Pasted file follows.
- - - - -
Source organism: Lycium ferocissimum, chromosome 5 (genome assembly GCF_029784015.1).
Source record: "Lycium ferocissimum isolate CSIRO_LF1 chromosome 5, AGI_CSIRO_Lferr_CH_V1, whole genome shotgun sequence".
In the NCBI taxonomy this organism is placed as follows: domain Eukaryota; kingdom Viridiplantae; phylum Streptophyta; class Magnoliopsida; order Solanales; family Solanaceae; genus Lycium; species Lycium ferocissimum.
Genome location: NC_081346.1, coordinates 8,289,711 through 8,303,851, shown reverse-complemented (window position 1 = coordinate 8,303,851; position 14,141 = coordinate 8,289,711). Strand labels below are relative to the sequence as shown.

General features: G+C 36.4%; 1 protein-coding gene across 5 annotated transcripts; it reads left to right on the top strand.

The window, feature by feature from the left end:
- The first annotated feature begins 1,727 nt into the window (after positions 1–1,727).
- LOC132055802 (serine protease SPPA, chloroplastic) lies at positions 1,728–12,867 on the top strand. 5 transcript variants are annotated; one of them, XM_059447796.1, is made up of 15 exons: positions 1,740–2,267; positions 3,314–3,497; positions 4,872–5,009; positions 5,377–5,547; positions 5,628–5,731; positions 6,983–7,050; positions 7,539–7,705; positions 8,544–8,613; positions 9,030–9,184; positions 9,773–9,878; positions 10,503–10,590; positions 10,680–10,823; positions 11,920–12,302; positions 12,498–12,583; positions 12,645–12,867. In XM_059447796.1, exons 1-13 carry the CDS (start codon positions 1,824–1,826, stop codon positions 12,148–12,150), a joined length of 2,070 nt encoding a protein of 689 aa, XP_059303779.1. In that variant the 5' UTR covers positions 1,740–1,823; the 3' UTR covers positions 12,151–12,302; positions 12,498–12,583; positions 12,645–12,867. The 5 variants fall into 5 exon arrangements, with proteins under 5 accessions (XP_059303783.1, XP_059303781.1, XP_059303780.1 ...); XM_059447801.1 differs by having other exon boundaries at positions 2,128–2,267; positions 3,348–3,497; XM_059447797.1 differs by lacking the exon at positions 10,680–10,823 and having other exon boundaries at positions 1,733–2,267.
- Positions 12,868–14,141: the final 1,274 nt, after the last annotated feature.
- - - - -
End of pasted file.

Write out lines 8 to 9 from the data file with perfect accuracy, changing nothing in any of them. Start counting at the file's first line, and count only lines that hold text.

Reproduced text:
- LOC132055802 (serine protease SPPA, chloroplastic) lies at positions 1,728–12,867 on the top strand. 5 transcript variants are annotated; one of them, XM_059447796.1, is made up of 15 exons: positions 1,740–2,267; positions 3,314–3,497; positions 4,872–5,009; positions 5,377–5,547; positions 5,628–5,731; positions 6,983–7,050; positions 7,539–7,705; positions 8,544–8,613; positions 9,030–9,184; positions 9,773–9,878; positions 10,503–10,590; positions 10,680–10,823; positions 11,920–12,302; positions 12,498–12,583; positions 12,645–12,867. In XM_059447796.1, exons 1-13 carry the CDS (start codon positions 1,824–1,826, stop codon positions 12,148–12,150), a joined length of 2,070 nt encoding a protein of 689 aa, XP_059303779.1. In that variant the 5' UTR covers positions 1,740–1,823; the 3' UTR covers positions 12,151–12,302; positions 12,498–12,583; positions 12,645–12,867. The 5 variants fall into 5 exon arrangements, with proteins under 5 accessions (XP_059303783.1, XP_059303781.1, XP_059303780.1 ...); XM_059447801.1 differs by having other exon boundaries at positions 2,128–2,267; positions 3,348–3,497; XM_059447797.1 differs by lacking the exon at positions 10,680–10,823 and having other exon boundaries at positions 1,733–2,267.
- Positions 12,868–14,141: the final 1,274 nt, after the last annotated feature.